After a slow start hostas have been terrific. With over 200 varieties in the gardens they make a major statement everywhere, none better than the more shady areas around the Paddock Pond



One of the best for looking good over a long period is "Night Before Christmas", one of the more normal names given to hosta cultivars!



Astrantia "Abbey Road" the good reddish purple colour showing up to better effect at twilight



All the iris have done well so far this year but none more so than the sibiricas which in these long established clumps have never flowered better. The first pic. is of "White Swirl", and the other the lovely intense blue of "Silver Edge"





But of all the star performers none eclipses the mighty cardioicrinum giganteum grown from seed sown in 2008. It is the highlight of my horticultural life. There are 2 stands in the garden with a total of 7 plants in bud. This pic taken today shows the plant at over 5 feet tall and the cane is 7 feet. Do NOT miss next months News Item when there may be some flowers to show you



Now then -BUDS!! Just in case you think I have totally lost it here is an explanation.  I always try to get as much satisfaction from every plant  no matter how big or small. The skeletal form in winter, the early leaf shape,  and colour, the form and habit of the plant in growth, the contribution it makes to all its neighbours,  the scent of leaf and flower, the post flowering period - how long it takes to go past its best, autumn colour and the value of its seedheads. But without doubt other than the flowers themselves, the highlight is the bud stage and all the promise and pleasure that lies locked  within them. There is such an infinite variety too. If poets such as  Shakespeare, Laurie Lee and Philip Larkin to name just a few that come readily to mind on this subject, can see some beauty and wider impact in them, why can't we?


Cardiocrinum rosette.



Delphinum spike showing colour in the bud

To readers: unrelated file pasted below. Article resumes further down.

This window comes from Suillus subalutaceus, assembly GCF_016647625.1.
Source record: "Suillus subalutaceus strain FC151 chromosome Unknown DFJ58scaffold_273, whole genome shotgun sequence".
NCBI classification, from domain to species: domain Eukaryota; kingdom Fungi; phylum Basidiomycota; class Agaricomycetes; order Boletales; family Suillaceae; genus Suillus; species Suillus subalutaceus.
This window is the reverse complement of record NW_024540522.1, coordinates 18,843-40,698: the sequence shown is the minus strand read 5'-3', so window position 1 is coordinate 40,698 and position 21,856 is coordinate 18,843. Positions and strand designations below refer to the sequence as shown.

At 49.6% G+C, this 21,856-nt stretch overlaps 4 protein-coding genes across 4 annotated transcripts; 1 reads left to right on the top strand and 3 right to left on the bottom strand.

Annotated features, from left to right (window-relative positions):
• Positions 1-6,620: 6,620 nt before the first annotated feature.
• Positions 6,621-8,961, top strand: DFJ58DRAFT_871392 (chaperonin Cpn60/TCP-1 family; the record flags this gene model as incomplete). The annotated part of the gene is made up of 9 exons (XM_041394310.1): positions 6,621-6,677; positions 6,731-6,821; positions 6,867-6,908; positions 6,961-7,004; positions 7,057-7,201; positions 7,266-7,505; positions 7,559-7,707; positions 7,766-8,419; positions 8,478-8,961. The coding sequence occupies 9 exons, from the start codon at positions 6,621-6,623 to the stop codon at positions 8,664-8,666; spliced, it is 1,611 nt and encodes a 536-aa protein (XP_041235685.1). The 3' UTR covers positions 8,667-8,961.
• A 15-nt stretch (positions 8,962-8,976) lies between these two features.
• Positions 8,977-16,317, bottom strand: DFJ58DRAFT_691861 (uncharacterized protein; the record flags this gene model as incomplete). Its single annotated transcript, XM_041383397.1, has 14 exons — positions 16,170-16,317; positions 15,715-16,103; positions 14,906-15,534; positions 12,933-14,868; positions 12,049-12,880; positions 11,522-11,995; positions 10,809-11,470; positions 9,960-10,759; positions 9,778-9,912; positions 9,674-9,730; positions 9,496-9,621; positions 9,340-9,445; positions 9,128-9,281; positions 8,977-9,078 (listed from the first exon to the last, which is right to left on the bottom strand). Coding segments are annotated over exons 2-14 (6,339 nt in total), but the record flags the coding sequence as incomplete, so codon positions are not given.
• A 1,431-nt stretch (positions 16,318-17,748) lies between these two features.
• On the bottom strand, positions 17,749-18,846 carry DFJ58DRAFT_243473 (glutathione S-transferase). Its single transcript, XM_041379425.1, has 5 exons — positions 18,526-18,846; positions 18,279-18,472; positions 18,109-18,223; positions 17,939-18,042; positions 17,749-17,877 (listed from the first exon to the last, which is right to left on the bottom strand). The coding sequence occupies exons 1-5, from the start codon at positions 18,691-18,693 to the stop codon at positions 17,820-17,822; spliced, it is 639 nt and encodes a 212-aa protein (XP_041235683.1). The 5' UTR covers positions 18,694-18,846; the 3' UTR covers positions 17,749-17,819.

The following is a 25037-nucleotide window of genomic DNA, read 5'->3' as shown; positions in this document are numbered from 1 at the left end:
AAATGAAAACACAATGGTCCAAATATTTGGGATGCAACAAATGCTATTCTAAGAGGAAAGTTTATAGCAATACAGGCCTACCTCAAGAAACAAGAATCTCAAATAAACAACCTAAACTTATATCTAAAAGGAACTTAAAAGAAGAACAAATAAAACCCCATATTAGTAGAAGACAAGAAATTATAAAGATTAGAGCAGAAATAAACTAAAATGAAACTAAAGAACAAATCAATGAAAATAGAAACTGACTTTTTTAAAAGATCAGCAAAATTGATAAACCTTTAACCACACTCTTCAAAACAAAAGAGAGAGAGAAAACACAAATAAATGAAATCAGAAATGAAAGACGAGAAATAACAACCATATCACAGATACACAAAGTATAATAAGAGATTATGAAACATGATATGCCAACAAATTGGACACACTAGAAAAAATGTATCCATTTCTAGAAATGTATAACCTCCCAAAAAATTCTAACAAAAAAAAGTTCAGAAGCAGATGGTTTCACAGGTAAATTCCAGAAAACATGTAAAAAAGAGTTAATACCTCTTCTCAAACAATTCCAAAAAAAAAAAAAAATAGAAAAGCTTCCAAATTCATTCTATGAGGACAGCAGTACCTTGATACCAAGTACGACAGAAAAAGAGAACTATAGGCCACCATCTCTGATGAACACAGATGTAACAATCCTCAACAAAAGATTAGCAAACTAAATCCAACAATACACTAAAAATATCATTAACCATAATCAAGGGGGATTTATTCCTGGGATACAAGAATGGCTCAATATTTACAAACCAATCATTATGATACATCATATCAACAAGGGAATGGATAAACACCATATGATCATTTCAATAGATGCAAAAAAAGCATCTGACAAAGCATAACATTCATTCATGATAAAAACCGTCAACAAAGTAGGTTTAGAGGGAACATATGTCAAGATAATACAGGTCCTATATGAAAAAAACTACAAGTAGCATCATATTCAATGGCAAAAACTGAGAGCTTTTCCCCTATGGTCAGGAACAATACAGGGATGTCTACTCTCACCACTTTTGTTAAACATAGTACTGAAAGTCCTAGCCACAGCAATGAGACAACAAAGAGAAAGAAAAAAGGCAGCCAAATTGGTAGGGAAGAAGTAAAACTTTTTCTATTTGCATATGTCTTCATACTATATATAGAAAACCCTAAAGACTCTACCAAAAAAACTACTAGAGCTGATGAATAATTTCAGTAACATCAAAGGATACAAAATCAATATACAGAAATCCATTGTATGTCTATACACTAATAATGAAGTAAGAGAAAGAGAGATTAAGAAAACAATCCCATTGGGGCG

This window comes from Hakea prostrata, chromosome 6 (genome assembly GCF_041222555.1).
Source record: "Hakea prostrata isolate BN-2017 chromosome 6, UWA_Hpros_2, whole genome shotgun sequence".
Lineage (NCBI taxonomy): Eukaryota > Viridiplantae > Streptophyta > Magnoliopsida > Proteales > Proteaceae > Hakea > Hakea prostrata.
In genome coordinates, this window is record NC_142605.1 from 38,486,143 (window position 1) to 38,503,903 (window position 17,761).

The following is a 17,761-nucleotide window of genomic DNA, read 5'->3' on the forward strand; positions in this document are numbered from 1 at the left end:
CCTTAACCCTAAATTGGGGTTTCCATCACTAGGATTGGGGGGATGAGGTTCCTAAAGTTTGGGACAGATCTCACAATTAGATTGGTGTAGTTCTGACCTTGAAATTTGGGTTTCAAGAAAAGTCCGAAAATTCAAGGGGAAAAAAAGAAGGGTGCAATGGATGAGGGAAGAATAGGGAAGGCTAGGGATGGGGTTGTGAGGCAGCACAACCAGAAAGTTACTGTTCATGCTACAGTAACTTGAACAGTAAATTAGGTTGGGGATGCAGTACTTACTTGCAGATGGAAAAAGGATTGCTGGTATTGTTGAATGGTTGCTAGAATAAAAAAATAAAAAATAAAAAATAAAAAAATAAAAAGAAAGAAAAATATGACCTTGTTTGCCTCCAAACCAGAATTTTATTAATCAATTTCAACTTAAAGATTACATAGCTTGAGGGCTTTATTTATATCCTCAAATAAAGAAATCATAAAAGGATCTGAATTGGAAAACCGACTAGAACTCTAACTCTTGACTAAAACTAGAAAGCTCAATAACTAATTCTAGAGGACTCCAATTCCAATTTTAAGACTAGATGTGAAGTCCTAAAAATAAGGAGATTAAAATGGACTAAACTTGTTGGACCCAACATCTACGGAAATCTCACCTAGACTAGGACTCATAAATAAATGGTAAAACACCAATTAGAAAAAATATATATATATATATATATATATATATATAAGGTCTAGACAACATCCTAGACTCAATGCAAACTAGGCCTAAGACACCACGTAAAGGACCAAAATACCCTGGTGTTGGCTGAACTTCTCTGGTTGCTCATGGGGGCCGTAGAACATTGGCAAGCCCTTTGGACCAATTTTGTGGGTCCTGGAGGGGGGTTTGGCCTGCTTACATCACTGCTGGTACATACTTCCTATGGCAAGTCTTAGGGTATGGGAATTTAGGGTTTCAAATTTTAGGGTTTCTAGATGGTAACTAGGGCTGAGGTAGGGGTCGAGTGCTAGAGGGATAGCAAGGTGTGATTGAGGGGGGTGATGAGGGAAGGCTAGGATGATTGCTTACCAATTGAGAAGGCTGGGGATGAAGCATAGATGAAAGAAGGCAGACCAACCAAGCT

Lilium martagon album. Most lilies form their buds early on and keep you waiting for that tantalising moment when they open. In the case of martagons they flower usually in June



Lilium martagon hybrid "Orange Marmalade" a more upright coloured bud on a plant that reaches 5 feet tall in time



Long tight spiralled buds on iris sibirica "White Swirl"



This intriguing spiralled bud in bronze and green belongs to this tender justicia carnea hybrid with bicoloured flowers



Buds of rodgersia pinnata opening to red flowers



And finally this huge bud belongs to unbellifer peucedanum verticillare and contains numerous separate flower heads to 6 feet


Wildlife and countryside

The pied flycatchers duly arrived on 1 May and started to examine the nest boxes I had erected to replace those lost in the winter gales which generations of flycatchers had used before . Sadly they decided that they were not fit for purpose even though they were recommended specifically for that breed and since then they haven't been seen again.

 Home for rent, Going cheep!!


Redstarts are in the valley but I have only had spasmodic sightings and nothing nesting in hedgerows anywhere near us. Herons are regular visitors to the Paddock Pond to feast on the tadpole populations, which does at least distract them from the resident shoals of rudd. A few days ago we had the unusual sighting of 2 greater black backed gulls flying over the gardens looking entirely out of place, but menacingly large. No gales out at sea (about 35 miles away to the north and south) It is a mystery why they were that far inland. 

We had some good sightings of a ? a wheatear, for several days last week, using the large woodpile as a vantage point to pick out its prey. As it flew out you could hear the snapping of its bill as it caught a wide range of flying insects including one mild night when we had a rise of what looked like mayfly